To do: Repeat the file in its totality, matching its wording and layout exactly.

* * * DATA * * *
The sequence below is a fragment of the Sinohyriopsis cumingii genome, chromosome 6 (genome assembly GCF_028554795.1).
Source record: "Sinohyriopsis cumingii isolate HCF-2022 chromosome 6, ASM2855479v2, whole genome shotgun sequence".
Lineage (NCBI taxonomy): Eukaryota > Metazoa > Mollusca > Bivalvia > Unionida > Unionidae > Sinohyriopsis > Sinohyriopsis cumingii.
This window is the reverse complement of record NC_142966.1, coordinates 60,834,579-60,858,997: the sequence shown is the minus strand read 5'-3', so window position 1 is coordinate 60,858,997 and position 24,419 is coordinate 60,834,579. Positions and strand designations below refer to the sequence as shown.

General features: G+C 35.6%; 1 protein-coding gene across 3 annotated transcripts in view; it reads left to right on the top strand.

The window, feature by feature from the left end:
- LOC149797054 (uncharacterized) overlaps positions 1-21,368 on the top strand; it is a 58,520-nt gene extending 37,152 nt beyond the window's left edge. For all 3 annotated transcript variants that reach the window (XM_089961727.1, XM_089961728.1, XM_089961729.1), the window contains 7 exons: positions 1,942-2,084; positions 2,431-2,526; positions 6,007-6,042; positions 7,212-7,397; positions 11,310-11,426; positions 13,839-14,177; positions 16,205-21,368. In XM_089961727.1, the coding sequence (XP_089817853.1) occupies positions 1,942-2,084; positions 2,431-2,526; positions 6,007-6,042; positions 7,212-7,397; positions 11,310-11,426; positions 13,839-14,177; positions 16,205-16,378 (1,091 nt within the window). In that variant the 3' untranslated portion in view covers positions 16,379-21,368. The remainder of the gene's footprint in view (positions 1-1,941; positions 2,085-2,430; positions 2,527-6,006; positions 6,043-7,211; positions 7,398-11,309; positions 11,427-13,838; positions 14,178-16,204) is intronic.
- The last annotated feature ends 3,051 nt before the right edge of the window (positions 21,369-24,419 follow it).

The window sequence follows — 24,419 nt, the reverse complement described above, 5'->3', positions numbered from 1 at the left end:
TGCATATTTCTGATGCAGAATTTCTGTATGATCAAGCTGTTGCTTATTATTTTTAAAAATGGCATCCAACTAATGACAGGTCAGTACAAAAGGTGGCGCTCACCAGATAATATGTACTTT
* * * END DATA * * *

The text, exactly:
The sequence below is a fragment of the Sinohyriopsis cumingii genome, chromosome 6 (genome assembly GCF_028554795.1).
Source record: "Sinohyriopsis cumingii isolate HCF-2022 chromosome 6, ASM2855479v2, whole genome shotgun sequence".
Lineage (NCBI taxonomy): Eukaryota > Metazoa > Mollusca > Bivalvia > Unionida > Unionidae > Sinohyriopsis > Sinohyriopsis cumingii.
This window is the reverse complement of record NC_142966.1, coordinates 60,834,579-60,858,997: the sequence shown is the minus strand read 5'-3', so window position 1 is coordinate 60,858,997 and position 24,419 is coordinate 60,834,579. Positions and strand designations below refer to the sequence as shown.

General features: G+C 35.6%; 1 protein-coding gene across 3 annotated transcripts in view; it reads left to right on the top strand.

The window, feature by feature from the left end:
- LOC149797054 (uncharacterized) overlaps positions 1-21,368 on the top strand; it is a 58,520-nt gene extending 37,152 nt beyond the window's left edge. For all 3 annotated transcript variants that reach the window (XM_089961727.1, XM_089961728.1, XM_089961729.1), the window contains 7 exons: positions 1,942-2,084; positions 2,431-2,526; positions 6,007-6,042; positions 7,212-7,397; positions 11,310-11,426; positions 13,839-14,177; positions 16,205-21,368. In XM_089961727.1, the coding sequence (XP_089817853.1) occupies positions 1,942-2,084; positions 2,431-2,526; positions 6,007-6,042; positions 7,212-7,397; positions 11,310-11,426; positions 13,839-14,177; positions 16,205-16,378 (1,091 nt within the window). In that variant the 3' untranslated portion in view covers positions 16,379-21,368. The remainder of the gene's footprint in view (positions 1-1,941; positions 2,085-2,430; positions 2,527-6,006; positions 6,043-7,211; positions 7,398-11,309; positions 11,427-13,838; positions 14,178-16,204) is intronic.
- The last annotated feature ends 3,051 nt before the right edge of the window (positions 21,369-24,419 follow it).

The window sequence follows — 24,419 nt, the reverse complement described above, 5'->3', positions numbered from 1 at the left end:
TGCATATTTCTGATGCAGAATTTCTGTATGATCAAGCTGTTGCTTATTATTTTTAAAAATGGCATCCAACTAATGACAGGTCAGTACAAAAGGTGGCGCTCACCAGATAATATGTACTTT